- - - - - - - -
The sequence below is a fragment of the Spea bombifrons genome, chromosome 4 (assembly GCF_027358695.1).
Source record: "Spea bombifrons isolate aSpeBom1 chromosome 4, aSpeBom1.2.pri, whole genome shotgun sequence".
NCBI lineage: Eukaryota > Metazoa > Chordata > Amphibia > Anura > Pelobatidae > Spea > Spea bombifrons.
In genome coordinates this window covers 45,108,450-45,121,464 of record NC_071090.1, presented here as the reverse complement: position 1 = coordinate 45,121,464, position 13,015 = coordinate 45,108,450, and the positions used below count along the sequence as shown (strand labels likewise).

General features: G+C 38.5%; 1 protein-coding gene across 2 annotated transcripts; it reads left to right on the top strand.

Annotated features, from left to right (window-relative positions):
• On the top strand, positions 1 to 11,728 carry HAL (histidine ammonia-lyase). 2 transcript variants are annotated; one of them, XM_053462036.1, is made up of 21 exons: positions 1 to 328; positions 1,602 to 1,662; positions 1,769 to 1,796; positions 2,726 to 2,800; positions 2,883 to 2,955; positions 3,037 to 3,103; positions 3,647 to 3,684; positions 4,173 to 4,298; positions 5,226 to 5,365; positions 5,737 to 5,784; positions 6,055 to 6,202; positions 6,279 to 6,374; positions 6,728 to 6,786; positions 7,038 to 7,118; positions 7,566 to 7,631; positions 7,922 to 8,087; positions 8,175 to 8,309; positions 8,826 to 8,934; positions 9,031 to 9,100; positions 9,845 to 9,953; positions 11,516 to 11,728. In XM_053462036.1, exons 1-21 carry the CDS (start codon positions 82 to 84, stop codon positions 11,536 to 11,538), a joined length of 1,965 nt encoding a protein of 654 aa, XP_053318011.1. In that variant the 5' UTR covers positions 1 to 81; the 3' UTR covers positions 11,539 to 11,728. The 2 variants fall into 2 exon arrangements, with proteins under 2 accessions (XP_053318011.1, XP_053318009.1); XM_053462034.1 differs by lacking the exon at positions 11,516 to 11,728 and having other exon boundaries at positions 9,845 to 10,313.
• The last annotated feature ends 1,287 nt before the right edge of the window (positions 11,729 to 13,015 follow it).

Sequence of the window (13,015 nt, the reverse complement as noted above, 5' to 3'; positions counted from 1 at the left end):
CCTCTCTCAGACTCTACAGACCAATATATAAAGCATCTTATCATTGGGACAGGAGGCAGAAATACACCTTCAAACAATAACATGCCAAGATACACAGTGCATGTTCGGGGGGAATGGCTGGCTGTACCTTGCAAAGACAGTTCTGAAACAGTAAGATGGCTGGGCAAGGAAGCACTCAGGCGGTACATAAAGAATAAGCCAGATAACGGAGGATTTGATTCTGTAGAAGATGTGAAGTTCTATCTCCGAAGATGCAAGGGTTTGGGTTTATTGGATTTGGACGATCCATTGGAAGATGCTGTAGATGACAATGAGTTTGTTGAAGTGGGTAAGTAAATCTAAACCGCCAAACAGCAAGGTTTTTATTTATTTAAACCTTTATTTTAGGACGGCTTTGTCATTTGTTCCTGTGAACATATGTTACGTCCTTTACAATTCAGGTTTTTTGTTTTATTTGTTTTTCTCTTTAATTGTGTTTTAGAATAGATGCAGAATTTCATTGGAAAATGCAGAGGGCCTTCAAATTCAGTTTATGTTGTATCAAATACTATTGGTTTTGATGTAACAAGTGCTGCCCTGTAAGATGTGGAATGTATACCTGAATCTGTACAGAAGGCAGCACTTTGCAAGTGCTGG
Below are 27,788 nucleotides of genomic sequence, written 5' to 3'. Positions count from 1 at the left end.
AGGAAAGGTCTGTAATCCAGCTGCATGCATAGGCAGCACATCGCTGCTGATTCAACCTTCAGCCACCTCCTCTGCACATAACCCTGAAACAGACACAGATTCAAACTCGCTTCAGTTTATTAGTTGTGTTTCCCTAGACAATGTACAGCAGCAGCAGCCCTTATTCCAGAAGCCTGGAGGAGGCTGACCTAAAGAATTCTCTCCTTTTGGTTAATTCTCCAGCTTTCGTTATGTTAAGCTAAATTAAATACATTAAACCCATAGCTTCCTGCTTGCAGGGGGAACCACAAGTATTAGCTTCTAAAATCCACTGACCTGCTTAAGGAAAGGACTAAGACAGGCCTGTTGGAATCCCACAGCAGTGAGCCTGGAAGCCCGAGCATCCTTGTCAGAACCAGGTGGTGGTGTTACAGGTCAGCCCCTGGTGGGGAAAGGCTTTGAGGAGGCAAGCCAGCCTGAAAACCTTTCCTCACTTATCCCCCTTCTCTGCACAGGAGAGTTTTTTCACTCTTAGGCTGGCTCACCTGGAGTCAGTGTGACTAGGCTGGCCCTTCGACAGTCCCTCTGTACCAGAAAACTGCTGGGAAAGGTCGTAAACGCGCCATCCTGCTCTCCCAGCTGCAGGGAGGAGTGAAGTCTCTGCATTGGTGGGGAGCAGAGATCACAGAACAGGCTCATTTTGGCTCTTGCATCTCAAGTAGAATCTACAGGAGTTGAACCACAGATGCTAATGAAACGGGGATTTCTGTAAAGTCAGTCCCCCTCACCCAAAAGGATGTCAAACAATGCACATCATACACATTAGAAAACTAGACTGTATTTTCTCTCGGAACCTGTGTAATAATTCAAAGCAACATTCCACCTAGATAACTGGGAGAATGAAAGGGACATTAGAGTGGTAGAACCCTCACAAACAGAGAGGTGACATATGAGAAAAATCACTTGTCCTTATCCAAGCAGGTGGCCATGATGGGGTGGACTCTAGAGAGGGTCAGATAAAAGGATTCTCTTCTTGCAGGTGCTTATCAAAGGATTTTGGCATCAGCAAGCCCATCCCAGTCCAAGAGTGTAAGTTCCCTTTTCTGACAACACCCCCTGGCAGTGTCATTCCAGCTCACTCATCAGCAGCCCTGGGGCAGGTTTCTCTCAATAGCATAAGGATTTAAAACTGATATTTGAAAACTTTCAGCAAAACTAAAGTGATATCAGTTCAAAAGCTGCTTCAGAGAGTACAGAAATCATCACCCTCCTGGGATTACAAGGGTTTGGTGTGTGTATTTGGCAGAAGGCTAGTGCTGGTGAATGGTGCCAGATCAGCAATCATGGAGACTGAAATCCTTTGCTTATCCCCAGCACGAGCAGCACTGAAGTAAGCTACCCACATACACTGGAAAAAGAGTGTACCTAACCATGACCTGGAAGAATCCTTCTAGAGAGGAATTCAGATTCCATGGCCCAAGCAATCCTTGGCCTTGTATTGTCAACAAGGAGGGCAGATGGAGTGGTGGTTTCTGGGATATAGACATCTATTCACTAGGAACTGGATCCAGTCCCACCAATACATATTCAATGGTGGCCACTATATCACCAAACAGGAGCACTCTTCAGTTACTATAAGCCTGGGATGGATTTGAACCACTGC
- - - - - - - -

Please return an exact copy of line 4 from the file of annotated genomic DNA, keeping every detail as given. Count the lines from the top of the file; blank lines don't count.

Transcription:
In genome coordinates this window covers 45,108,450-45,121,464 of record NC_071090.1, presented here as the reverse complement: position 1 = coordinate 45,121,464, position 13,015 = coordinate 45,108,450, and the positions used below count along the sequence as shown (strand labels likewise).